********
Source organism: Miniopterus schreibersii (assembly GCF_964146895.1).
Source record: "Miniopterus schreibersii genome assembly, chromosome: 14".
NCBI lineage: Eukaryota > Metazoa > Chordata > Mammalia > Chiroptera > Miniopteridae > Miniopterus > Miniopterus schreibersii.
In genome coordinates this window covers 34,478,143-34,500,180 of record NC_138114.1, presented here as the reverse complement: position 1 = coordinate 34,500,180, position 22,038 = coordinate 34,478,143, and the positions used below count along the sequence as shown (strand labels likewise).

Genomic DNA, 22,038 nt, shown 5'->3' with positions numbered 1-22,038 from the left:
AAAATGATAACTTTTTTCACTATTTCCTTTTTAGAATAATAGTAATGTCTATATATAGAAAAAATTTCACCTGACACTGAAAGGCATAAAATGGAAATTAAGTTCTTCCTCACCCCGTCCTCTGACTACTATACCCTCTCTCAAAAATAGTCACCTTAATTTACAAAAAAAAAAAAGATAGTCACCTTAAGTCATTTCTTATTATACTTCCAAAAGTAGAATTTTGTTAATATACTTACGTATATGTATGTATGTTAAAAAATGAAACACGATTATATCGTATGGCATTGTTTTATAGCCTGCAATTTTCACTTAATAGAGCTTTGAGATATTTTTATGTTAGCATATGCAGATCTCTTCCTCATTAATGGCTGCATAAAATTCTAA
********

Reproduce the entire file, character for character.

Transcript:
Source organism: Miniopterus schreibersii (assembly GCF_964146895.1).
Source record: "Miniopterus schreibersii genome assembly, chromosome: 14".
NCBI lineage: Eukaryota > Metazoa > Chordata > Mammalia > Chiroptera > Miniopteridae > Miniopterus > Miniopterus schreibersii.
In genome coordinates this window covers 34,478,143-34,500,180 of record NC_138114.1, presented here as the reverse complement: position 1 = coordinate 34,500,180, position 22,038 = coordinate 34,478,143, and the positions used below count along the sequence as shown (strand labels likewise).

Genomic DNA, 22,038 nt, shown 5'->3' with positions numbered 1-22,038 from the left:
AAAATGATAACTTTTTTCACTATTTCCTTTTTAGAATAATAGTAATGTCTATATATAGAAAAAATTTCACCTGACACTGAAAGGCATAAAATGGAAATTAAGTTCTTCCTCACCCCGTCCTCTGACTACTATACCCTCTCTCAAAAATAGTCACCTTAATTTACAAAAAAAAAAAAGATAGTCACCTTAAGTCATTTCTTATTATACTTCCAAAAGTAGAATTTTGTTAATATACTTACGTATATGTATGTATGTTAAAAAATGAAACACGATTATATCGTATGGCATTGTTTTATAGCCTGCAATTTTCACTTAATAGAGCTTTGAGATATTTTTATGTTAGCATATGCAGATCTCTTCCTCATTAATGGCTGCATAAAATTCTAA